Meeting Masters A Team Effort Moves Meetings Along Smoothly

Meeting Masters

 Anyone who’s clocked lots of hours at association meetings has a story or two about high  passion and heated arguments—but a police detail at an annual meeting? “If someone’s just too disruptive,” reports Henry Goodman of the Dedham, Massachusetts law firm of Goodman, Shapiro  & Lombardi, LLC, “police have been called. One association we know, anticipating the attendance of  a perennial ‘bad actor,’ hired a police detail in advance to be on site during the meeting.”  

 Goodman states, “We try to tell people how to keep meetings short and to the point and squelch  inappropriate interference …” although he contends that most board members aren’t forceful enough to control “people who want to put forth their own agenda.”  

 Too often, he says, “As soon as meetings, whether board meetings or unit owner meetings, start, the  board chairman lets everyone raise their hands, and they promptly take over the  meeting… but that’s wrong. There are certain things the board must do at board meetings, such as  make policy decisions, which they cannot delegate to anyone else. At annual  meetings, they must get through all the items of business required by their  documents first… and then let people talk.  

 “Often, a ‘gadfly’ in the audience can really drive you crazy. Unfortunately, residents believe  they will get some kind of result by talking about their problems in front of  other unit owners at the annual meeting,” Goodman notes, but “that’s not how it works. At an annual meeting, people should only be talking about  things that are relevant to the entire community.” An individual’s issues should have a place on the agenda of regular board meetings, he adds.  

 “Robert’s Rules of Order are very cumbersome and unnecessarily complicated,” he points out [see sidebar]. “There’s no requirement that anyone follows Robert’s Rules unless it’s specified in the condo docs, and most docs leave the rules of order to the  party conducting the meeting—usually the [board] chairman. I advise boards to just create rules that they can  use.”  

 To keep meetings on track, Goodman insists, “Certain rules should be followed. First of all, everyone who wants to speak  should be limited. One minute is sufficient. If someone thinks about what they  want to say first… they can get it out in one minute. One minute is actually a long time.”  

 “The next rule,” he continues, “is that no one should repeat what he has said or what someone else has said.  These rules can be applied to any meeting.” At a regular board meeting, which is essentially a business meeting, “time for unit owners to speak should be limited, to maybe 15 minutes total. At a  unit owners’ annual meeting, there’s an agenda, and the board has to get through the regular business, all the  reports and financials, old and new business. Then the unit owners get their  one minute each and everyone who wishes to speak gets a say before someone can  speak again.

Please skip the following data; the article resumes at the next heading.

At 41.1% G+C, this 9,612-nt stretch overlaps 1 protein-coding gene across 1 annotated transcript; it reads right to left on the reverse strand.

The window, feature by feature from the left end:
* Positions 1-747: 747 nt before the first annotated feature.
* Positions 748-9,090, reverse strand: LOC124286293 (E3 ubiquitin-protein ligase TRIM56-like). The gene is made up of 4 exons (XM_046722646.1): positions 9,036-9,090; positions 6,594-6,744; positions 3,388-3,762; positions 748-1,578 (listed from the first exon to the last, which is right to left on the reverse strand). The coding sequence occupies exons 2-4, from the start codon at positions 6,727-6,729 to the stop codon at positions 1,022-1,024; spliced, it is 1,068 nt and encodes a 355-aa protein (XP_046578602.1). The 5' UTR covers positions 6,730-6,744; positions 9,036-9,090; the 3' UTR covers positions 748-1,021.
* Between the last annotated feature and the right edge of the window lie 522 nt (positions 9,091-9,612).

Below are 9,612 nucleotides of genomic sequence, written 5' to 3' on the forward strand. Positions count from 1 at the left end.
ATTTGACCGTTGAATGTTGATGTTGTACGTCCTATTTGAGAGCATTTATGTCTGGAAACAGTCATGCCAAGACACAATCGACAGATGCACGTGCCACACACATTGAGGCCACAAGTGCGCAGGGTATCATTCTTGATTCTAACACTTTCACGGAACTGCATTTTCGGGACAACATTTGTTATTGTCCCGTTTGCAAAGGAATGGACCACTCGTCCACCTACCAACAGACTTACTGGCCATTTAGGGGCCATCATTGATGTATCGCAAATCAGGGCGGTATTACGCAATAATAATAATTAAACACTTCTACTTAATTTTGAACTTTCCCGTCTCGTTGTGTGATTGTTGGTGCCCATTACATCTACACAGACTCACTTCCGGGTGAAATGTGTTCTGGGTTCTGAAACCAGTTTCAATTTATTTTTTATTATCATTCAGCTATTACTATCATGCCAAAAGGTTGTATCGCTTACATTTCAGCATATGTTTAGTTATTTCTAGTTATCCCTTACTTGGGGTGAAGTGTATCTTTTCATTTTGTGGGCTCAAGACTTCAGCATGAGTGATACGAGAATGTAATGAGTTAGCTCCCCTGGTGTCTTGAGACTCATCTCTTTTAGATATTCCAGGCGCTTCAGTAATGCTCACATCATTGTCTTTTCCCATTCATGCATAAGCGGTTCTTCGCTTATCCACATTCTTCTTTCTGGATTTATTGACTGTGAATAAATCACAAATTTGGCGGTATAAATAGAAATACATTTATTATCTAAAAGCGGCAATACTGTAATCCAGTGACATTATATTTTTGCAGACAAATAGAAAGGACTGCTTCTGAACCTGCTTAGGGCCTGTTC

“Also,” Goodman adds, “even though it’s not required in Massachusetts and since it’s not addressed in most condo docs, we advise boards to keep minutes as an  official record of what happened and why, especially because boards always  change. In this way, there is a record of what was done and perhaps, why. The  agenda covers items dictated in the condo docs, such as treasurer reports, any  amendments, other reports, like from the property manager, voting, other  business, old and new.” When the agenda is covered first, the reports and presentations often  anticipate and answer most questions from unit owners.  

 Prioritize to Help Move Agenda

 To make a board meeting efficient, says Maria Palmieri, CMCA, “You need an agenda in place. You need to be stern and stick to it… and keep people on track.”  

 Palmieri, vice president at Barkan Management in Boston, continues, “It helps to remind participants that ‘this is a business meeting’—and you definitely need a time limit for the open discussion part of the  meeting.” The management team has a role at board meetings to “provide financial reviews, maintenance reports,” she notes, “but you need a strong chairman to facilitate meetings. The goal is to limit the  agenda and cover the high-priority items first. We explain to the board that  they may need to move items that are not time-sensitive to the next meeting.”  

 At the annual meeting, she agrees with Attorney Goodman when she says, “I like to see any Q & A from unit owners at the end of the business meeting, after all the essential  reports on condo business from the past year have been addressed. After that,  any open discussion must have a time limit.